From Jesus Christ To Julian Assange: When Dissidents Become Enemies Of The State


By John W. Whitehead
(founder and president of the Rutherford Institute,
a US nonprofit civil liberties and human rights organization)

“In a time of universal deceit, telling the truth is a revolutionary act.” – George Orwell

When exposing a crime is treated as committing a crime, you are being ruled by criminals.
In the current governmental climate, where laws that run counter to the dictates of the Constitution are made in secret, passed without debate, and upheld by secret courts that operate behind closed doors, obeying one’s conscience and speaking truth to the power of the police state can render you an “enemy of the state.”

That list of so-called “enemies of the state” is growing.
WikiLeaks founder Julian Assange is just one of the victims of the police state’s assault on dissidents and whistleblowers.

On April 11, 2019, police arrested Assange for daring to access and disclose military documents that portray the U.S. government and its endless wars abroad as reckless, irresponsible, immoral and despicably criminal, as they took thousands of civilian lives.

Included among the leaked materials was gunsight video footage from two U.S. AH-64 Apache helicopters engaged in a series of air-to-ground attacks while American air crew laughed at some of the victims they shot. Among the casualties were two Reuters correspondents who were gunned down after their cameras were mistaken for weapons and a driver who stopped to help one of the journalists. The driver’s two children, who happened to be in the van at the time it was fired upon by U.S. forces, suffered serious injuries as well.

There is nothing defensible about crimes such as these perpetrated by the government.
When any government becomes almost indistinguishable from the evil it claims to be fighting – whether that evil takes the form of war, terrorism, torture, drug trafficking, sex trafficking, murder, violence, theft, pornography, scientific experimentations or some other diabolical means of inflicting pain, suffering and servitude on humanity – that government has lost its claim to legitimacy.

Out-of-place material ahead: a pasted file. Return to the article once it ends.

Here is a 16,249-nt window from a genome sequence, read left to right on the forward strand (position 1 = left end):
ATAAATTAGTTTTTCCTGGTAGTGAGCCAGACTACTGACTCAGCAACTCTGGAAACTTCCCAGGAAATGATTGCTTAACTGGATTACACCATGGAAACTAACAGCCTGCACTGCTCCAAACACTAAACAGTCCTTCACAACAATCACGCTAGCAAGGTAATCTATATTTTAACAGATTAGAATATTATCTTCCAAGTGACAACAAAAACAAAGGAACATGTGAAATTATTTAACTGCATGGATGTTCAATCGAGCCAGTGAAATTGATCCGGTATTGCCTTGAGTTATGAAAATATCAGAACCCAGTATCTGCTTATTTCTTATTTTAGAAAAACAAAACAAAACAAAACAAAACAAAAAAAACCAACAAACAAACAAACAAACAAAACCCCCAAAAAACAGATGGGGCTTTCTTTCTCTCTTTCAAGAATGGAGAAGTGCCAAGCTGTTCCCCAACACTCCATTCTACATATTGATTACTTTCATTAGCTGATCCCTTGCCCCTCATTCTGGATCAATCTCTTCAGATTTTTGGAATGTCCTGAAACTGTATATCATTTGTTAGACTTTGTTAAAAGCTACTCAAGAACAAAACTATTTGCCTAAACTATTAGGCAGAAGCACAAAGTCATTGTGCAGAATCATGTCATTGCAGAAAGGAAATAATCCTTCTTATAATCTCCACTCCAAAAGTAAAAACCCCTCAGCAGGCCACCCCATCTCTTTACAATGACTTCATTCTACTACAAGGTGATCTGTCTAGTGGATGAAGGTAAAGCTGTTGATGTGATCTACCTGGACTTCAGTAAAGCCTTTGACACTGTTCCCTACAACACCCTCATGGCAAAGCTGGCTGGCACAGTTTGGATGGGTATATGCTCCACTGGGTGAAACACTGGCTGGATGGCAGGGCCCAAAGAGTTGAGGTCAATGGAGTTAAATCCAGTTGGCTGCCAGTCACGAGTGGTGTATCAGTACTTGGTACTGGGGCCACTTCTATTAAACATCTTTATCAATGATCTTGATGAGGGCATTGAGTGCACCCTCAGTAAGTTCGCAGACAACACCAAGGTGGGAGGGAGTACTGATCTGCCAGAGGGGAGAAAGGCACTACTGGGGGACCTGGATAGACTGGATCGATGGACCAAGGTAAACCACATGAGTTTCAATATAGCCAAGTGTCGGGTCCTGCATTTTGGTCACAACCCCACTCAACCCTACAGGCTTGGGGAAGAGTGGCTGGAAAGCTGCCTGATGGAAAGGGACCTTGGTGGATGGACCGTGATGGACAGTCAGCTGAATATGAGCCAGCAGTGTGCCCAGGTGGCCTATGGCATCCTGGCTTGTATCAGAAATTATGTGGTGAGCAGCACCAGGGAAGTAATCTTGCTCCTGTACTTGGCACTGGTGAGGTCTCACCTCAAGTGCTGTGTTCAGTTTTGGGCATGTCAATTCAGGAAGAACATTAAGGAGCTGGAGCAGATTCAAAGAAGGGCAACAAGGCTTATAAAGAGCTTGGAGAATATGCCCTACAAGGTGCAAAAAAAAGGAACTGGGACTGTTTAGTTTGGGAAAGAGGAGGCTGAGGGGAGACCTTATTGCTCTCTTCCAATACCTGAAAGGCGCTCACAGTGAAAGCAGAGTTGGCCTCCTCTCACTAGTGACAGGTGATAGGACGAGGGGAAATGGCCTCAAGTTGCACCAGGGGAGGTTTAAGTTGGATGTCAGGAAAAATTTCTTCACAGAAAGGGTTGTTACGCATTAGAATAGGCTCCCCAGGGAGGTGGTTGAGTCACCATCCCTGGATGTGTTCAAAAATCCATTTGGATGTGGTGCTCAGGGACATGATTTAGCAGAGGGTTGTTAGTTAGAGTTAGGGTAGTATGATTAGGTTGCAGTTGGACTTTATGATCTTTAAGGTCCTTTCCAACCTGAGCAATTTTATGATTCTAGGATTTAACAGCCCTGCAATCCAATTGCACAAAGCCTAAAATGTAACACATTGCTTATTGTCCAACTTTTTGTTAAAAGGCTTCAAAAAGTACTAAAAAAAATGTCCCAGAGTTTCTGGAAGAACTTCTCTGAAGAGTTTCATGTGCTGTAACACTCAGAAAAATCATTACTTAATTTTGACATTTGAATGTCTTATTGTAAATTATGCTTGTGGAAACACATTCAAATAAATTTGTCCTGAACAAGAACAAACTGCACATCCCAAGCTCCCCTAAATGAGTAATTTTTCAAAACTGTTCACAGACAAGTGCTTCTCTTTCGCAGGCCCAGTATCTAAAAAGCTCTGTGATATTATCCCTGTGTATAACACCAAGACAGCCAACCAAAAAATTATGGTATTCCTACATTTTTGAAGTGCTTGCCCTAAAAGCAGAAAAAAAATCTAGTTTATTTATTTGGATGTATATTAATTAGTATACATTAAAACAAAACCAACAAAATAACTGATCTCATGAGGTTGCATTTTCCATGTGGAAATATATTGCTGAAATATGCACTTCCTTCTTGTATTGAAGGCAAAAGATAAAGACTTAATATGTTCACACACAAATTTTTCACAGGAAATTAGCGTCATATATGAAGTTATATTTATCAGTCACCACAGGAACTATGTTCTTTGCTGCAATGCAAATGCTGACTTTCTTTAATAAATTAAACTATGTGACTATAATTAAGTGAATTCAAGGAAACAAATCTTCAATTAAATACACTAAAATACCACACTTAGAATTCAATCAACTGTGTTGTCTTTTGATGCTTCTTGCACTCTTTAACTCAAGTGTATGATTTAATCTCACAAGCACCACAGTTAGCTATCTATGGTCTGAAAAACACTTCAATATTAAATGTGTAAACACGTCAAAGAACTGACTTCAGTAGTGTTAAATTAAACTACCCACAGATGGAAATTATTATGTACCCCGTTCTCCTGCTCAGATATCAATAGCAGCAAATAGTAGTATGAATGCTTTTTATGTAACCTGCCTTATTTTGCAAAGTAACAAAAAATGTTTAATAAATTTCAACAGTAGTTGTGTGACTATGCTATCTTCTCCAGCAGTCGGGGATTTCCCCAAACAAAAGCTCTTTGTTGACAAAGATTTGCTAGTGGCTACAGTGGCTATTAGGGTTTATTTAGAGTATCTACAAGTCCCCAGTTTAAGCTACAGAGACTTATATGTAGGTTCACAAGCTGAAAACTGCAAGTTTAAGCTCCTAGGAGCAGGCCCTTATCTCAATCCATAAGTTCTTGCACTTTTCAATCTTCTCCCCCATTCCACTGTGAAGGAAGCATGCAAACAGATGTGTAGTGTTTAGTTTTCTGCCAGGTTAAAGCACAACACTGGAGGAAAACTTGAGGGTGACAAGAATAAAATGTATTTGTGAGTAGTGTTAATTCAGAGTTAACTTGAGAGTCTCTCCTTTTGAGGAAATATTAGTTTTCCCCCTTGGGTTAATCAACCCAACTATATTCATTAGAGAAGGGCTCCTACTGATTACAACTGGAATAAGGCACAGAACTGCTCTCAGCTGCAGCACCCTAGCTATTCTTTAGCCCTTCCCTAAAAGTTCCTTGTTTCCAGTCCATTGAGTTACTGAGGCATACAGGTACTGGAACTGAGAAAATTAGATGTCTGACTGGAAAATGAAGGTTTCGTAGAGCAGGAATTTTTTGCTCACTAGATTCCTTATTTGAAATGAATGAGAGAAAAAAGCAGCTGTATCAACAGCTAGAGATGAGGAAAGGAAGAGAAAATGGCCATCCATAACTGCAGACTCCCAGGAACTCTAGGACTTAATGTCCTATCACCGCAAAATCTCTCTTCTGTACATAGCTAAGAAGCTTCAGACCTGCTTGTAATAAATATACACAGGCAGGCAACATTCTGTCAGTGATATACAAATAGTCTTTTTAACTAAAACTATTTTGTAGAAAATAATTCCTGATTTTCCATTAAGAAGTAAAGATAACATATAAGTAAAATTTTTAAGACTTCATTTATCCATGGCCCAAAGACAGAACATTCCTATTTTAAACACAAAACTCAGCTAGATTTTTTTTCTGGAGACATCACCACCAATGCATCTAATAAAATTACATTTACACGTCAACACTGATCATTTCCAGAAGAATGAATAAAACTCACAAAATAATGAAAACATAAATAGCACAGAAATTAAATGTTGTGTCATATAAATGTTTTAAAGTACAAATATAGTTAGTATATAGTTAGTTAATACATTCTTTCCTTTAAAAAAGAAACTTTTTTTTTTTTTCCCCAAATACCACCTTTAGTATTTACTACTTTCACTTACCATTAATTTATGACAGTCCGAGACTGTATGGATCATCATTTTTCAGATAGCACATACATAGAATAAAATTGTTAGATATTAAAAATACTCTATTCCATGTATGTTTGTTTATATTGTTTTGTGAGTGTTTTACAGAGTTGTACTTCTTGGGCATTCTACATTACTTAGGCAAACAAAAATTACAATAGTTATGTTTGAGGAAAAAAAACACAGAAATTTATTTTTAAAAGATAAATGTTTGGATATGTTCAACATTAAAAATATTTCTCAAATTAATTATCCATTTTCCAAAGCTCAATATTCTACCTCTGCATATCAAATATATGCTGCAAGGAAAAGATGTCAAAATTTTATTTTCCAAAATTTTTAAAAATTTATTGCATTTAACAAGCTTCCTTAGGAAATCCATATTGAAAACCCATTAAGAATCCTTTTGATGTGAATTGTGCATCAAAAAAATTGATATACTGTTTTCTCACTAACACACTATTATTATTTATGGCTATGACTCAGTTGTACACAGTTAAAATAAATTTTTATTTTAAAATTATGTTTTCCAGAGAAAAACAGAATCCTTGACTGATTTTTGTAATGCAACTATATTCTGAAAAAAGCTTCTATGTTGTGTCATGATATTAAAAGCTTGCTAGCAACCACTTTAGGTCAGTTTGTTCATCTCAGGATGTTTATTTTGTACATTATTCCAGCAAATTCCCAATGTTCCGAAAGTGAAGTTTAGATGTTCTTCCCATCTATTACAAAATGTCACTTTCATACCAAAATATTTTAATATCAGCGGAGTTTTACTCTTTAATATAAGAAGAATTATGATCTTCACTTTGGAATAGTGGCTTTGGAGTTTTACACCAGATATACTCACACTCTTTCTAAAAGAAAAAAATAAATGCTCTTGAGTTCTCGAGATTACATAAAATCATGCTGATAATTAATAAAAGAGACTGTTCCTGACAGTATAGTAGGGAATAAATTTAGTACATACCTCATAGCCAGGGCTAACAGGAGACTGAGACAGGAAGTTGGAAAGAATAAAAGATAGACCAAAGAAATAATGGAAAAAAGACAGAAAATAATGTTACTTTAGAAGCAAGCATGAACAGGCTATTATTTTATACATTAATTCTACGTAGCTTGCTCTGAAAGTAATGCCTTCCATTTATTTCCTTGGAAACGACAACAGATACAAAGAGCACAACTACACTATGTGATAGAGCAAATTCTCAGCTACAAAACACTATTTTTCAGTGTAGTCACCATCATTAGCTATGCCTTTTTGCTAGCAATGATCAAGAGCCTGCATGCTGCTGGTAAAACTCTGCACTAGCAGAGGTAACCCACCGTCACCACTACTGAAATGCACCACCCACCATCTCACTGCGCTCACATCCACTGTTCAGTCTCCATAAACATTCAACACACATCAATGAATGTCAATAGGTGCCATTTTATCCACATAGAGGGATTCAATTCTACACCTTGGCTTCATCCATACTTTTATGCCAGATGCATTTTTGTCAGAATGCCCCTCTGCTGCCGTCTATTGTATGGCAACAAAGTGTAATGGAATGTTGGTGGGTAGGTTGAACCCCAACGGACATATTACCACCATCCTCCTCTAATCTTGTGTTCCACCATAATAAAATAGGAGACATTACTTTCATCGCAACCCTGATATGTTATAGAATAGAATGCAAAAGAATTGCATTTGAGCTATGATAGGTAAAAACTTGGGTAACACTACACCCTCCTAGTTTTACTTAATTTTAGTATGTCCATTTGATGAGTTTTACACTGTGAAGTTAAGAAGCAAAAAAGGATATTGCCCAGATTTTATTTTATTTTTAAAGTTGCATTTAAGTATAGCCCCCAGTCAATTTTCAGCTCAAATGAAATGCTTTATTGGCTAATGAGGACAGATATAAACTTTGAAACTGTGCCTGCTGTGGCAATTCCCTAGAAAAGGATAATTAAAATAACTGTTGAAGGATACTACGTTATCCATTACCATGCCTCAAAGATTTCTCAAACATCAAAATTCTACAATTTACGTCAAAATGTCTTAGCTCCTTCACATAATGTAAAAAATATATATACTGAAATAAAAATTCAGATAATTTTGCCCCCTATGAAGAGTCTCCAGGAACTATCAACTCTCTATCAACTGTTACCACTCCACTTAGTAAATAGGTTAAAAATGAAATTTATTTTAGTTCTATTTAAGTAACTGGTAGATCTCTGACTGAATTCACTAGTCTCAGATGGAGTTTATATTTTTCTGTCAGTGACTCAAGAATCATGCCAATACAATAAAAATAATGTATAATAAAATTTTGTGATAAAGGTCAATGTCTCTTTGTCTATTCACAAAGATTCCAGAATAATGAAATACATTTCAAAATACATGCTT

These are hard words, but hard times require straight-talking.
It is easy to remain silent in the face of evil.
What is harder – what we lack today and so urgently need – are those with moral courage who will risk their freedoms and comfort of their lives in order to speak out against evil in its many forms.

Throughout history, individuals or groups of individuals have risen up to challenge the injustices of their age. Nazi Germany had its Dietrich Bonhoeffer. The gulags of the Soviet Union were challenged by Aleksandr Solzhenitsyn. America had its color-coded system of racial segregation and warmongering called out for what it was, blatant discrimination and profiteering, by Martin Luther King Jr.

And before all these, there was Jesus Christ. Christians consider him the world’s greatest spiritual guide. Non-Christians regard him as an itinerant preacher and revolutionary activist, who not only died challenging the evils of his day, but provided a blueprint for the transformation of humanity, that would be followed by millions upon millions of people, religious and otherwise, who came after him.

Indeed, it is fitting that we remember that Jesus Christ sacrificed himself in a terrible death, paying the ultimate price for speaking out the Truth, being a Godly example for us all, and He resurrected afterwards filling the world with hope and faith in the final salvation which is possible for all who turn their hearts and lives to God.

A nonconformist who challenged the evil ways at every turn, Jesus was the ultimate example of courage of doing the right thing no matter what. In fact, He dedicated his life to speaking the Truth with no fear of the consequences and offering an authentic spiritual path for the transformation of humanity.

Much like the American Empire today, the Roman Empire of Jesus’ day had all of the characteristics of a police state: secrecy, surveillance, a widespread police presence, a citizenry treated like suspects with little recourse against the police state, perpetual wars – it was a military empire, with martial law, and political retribution against those who dared to challenge the power of the state.